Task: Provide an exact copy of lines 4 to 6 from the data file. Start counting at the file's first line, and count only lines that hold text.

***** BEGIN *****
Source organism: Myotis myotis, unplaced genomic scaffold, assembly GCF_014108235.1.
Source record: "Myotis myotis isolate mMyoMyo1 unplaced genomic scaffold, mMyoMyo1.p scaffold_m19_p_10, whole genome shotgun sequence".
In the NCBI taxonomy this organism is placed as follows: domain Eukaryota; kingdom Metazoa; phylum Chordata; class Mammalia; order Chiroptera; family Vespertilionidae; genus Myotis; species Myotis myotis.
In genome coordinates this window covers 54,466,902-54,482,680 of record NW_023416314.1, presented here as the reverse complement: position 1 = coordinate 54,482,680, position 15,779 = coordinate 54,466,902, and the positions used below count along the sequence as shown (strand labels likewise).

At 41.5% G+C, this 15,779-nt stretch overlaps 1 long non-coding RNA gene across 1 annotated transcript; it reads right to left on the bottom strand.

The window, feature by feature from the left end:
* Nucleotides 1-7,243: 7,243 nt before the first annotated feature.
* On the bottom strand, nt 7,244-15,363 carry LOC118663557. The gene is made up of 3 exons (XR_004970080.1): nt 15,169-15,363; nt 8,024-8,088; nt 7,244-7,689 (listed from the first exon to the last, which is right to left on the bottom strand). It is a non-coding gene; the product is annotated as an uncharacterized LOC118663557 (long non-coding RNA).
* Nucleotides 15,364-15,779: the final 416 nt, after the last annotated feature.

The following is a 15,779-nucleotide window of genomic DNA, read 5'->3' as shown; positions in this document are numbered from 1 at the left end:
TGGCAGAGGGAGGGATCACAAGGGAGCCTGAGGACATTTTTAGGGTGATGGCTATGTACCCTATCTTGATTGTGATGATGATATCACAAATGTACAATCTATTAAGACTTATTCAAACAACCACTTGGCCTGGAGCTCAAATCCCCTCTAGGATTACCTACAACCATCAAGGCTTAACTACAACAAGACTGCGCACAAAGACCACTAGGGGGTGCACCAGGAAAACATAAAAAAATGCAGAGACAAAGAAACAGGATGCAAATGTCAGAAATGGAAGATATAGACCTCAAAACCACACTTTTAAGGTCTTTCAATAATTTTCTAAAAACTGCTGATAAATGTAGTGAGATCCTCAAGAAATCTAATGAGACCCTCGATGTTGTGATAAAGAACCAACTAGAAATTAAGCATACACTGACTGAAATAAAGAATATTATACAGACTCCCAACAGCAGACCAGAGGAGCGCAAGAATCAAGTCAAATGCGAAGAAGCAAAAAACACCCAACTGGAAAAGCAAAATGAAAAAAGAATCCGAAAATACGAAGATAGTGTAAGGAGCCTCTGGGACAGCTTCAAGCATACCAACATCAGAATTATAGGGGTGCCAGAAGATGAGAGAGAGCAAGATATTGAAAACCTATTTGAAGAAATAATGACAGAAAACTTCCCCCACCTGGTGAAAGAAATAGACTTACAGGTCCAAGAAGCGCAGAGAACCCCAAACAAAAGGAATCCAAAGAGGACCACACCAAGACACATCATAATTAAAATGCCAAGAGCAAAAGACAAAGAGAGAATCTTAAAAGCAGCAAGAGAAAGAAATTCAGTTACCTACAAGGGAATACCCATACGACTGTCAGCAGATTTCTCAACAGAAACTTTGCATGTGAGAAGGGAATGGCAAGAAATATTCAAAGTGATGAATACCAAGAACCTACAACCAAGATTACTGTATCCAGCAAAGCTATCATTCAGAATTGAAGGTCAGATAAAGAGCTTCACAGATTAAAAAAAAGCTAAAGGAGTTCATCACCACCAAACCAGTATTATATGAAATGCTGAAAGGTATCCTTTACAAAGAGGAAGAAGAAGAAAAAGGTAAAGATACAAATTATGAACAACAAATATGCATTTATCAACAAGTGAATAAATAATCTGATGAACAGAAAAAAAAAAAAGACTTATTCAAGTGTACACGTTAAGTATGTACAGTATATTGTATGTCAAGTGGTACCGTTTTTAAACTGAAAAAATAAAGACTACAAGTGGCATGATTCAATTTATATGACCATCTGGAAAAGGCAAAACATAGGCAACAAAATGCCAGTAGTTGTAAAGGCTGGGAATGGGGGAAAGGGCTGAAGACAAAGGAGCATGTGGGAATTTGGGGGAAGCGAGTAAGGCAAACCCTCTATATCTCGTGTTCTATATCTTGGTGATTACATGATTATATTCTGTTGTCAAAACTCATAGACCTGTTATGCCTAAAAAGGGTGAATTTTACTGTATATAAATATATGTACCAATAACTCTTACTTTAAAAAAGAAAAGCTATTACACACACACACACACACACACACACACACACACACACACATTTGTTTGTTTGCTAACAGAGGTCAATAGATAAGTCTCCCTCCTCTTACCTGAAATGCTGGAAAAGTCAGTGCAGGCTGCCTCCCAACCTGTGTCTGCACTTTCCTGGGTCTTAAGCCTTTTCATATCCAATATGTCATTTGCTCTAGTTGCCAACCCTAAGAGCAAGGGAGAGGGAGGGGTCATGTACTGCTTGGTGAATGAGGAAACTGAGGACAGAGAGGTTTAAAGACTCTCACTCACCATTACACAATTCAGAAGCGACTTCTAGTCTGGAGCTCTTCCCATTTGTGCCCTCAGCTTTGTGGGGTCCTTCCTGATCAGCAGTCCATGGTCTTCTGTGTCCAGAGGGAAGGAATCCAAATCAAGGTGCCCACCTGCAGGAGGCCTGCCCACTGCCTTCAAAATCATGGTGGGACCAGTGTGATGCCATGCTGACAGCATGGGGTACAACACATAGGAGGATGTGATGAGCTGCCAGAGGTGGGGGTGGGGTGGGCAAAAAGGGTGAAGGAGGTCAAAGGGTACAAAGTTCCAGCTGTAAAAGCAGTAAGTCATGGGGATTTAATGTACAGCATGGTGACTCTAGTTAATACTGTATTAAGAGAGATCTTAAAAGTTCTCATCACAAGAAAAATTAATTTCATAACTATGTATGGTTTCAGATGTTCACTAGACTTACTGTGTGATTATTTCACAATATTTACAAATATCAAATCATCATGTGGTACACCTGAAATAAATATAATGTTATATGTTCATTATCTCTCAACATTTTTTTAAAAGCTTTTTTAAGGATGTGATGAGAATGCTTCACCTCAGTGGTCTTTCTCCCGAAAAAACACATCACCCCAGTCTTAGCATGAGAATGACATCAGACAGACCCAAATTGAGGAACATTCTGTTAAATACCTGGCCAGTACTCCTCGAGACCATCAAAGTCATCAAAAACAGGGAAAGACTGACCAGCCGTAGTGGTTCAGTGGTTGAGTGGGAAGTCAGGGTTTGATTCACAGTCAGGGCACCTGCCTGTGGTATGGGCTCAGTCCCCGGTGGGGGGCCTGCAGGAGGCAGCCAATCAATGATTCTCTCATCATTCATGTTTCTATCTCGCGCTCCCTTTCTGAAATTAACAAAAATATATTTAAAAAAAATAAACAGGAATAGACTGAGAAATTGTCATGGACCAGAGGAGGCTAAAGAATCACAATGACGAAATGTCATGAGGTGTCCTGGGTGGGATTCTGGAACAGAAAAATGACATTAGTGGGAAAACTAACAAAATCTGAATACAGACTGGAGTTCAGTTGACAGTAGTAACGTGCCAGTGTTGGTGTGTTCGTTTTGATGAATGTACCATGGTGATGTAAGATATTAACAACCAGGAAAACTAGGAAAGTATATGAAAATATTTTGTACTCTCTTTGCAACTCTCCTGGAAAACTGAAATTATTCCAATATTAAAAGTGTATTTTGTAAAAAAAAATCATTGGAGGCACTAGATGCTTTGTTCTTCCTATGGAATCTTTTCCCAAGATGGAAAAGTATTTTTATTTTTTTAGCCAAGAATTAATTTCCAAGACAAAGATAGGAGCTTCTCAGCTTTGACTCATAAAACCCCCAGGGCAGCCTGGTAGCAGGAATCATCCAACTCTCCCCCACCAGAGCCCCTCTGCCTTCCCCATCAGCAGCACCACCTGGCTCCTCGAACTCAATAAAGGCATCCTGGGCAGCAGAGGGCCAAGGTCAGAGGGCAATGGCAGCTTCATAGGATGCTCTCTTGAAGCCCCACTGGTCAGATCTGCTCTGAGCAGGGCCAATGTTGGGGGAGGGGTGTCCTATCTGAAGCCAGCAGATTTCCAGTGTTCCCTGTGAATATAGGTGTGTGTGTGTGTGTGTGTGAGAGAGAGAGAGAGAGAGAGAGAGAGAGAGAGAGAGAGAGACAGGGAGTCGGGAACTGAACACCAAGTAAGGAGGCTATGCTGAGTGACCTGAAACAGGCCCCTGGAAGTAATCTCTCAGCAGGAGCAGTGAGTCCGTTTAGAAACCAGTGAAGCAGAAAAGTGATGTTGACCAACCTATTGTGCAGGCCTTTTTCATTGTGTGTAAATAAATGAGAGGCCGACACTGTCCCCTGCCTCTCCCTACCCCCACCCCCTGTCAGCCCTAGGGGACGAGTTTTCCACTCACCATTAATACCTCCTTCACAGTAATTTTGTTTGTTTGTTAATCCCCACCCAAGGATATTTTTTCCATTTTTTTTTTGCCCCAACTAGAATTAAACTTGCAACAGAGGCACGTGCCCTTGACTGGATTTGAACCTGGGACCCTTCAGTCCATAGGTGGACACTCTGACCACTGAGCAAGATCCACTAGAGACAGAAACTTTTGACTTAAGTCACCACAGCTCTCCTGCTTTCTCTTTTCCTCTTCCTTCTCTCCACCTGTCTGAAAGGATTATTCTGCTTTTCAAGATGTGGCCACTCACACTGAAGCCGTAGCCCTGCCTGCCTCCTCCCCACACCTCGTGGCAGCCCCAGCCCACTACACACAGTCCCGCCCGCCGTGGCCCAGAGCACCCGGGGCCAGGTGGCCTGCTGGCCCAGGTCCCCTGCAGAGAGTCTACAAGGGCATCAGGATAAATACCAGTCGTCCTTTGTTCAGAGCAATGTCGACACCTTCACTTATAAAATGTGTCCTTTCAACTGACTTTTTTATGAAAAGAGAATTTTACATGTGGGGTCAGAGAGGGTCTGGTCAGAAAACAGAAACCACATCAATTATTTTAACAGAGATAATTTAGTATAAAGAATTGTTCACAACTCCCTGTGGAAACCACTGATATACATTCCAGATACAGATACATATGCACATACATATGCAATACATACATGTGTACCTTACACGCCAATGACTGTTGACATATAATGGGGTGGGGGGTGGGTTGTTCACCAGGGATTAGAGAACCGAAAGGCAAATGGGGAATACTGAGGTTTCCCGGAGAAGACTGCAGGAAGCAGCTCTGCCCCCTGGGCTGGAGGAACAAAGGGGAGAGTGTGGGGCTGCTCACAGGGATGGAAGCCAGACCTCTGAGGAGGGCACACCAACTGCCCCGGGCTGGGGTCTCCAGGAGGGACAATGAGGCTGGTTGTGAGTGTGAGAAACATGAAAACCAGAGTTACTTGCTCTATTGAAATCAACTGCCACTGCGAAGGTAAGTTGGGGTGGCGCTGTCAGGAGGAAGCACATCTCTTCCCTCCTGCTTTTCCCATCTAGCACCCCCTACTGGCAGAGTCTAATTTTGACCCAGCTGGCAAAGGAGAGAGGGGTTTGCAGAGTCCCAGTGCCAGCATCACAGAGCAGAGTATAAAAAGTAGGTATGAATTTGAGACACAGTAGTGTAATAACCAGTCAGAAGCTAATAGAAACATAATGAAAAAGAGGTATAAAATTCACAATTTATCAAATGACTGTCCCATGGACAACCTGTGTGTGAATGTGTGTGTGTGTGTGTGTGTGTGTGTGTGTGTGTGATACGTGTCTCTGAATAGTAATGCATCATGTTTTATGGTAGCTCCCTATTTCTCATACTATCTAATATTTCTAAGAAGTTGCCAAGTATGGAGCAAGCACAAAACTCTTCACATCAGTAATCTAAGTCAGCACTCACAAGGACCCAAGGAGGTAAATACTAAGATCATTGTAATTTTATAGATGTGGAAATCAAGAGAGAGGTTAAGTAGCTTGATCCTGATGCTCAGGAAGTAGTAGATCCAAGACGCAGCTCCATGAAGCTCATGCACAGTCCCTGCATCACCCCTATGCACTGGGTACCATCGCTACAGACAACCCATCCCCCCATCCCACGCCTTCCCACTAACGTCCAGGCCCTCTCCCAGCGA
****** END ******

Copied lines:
In genome coordinates this window covers 54,466,902-54,482,680 of record NW_023416314.1, presented here as the reverse complement: position 1 = coordinate 54,482,680, position 15,779 = coordinate 54,466,902, and the positions used below count along the sequence as shown (strand labels likewise).

At 41.5% G+C, this 15,779-nt stretch overlaps 1 long non-coding RNA gene across 1 annotated transcript; it reads right to left on the bottom strand.

The window, feature by feature from the left end: